If you’re like me, and, if you can read this, you are like me, at least in the larger "I share more DNA with you than with a banana slug" sort of way, after you write a particularly satisfying entry on your blog or journal, you may pause to wonder what would happen to those words if, say, an exchange of nuclear missiles between the United States and whoever has bought Russia’s nukes fried all the computers in the world with their electromagnetic pulses, turning the hard drive discs on which your words are stored and served into drink coasters and bug squashing implements. Chances are, those words would be gone, like much of the rest of civilization, and the only way they’d be recalled would be through your own memory, which would grow increasingly hazy as your start your new, post-literate, post-apocalyptic life, skewering lizards on sharpened tree branches and fighting off the inevitable mutant zombie hordes.
Or — prior to doomsday, you could devise a plan to encode your words into a stable, long-lasting storage medium which features unmediated informational access, generate a large number of such storage devices, and disperse those devices widely, including transactional areas and at centralized governmental repositories, where in each case they will be maintained in a controlled environment with access restricted to those with particular credentials. The multiplicity of these storage devices and the wide range of their dispersal all but ensures that at least one copy of your words will survive through the years to be puzzled over by the archeologists of the evolved rat people who will almost certainly succeed us as the dominant life form here on earth.
This is what I have done.
Which is to say, the Whatever is being made into a book.
More specifically, come June or July of 2006 (or sometime thereabouts), Subterranean Press will release a collection of selected writings from the Whatever, chosen from entries written between 1998 (when the Whatever opened for business) and the end of this very year. That’s a little over seven years of entries to choose from, which should be more than enough to showcase the range of subjects that have been tackled here over the years. Subterranean is best known for their entirely fabulous limited editions of science fiction, fantasy and horror, mostly distributed via mail order, online and specialty shops (most of you know it published my novel Agent to the Stars), but for this we’ll be trying something different: an open print run trade paperback, which we will try to jam into your local Barnes & Noble, just to see what happens. Yes, it’s something of an experiment; this is not the first collected book of online entries — pretty sure Wil Wheaton gets that distinction — but I suspect it’s still a new enough field that there’s some inherent risk involved. All I can say is that if we pull it off, the rat people of the future will hail us as geniuses. Geniuses! Greetings, rat people! Sorry about the mess.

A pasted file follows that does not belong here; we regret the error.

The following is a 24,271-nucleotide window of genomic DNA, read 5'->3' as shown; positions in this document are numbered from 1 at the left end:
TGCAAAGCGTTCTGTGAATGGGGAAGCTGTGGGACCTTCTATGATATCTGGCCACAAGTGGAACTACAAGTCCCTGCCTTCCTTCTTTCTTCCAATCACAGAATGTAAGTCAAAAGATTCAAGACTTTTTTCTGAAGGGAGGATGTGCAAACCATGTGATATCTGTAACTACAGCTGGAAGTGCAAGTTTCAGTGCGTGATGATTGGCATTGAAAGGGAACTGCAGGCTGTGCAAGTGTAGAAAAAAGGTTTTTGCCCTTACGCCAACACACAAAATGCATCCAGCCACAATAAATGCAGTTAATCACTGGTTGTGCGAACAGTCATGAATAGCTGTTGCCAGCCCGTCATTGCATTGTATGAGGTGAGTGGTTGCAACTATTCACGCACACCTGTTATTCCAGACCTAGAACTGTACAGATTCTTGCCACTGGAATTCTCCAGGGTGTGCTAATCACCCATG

Since what makes the Whatever go — and what helps make this book potentially commercially viable — are the folks who show up here to read and/or heckle me, it’s very likely that I will ask all y’all to help out in the selection of the entries which should appear in the book and in other aspects of its production. And it’s also pretty likely that Subterranean and I will do something special for readers of the Whatever who pre-order the book. What that might be, of course, I’m still working on. But suffice to say that if I’m going to have fun putting this book together — and I’m going to — I want you guys along for the ride.
The first thing I need to decide, I guess, is what I’m going to name it. Greetings to the Rat People! has a nice ring to it. But, er. Maybe not. I’m open to suggestion.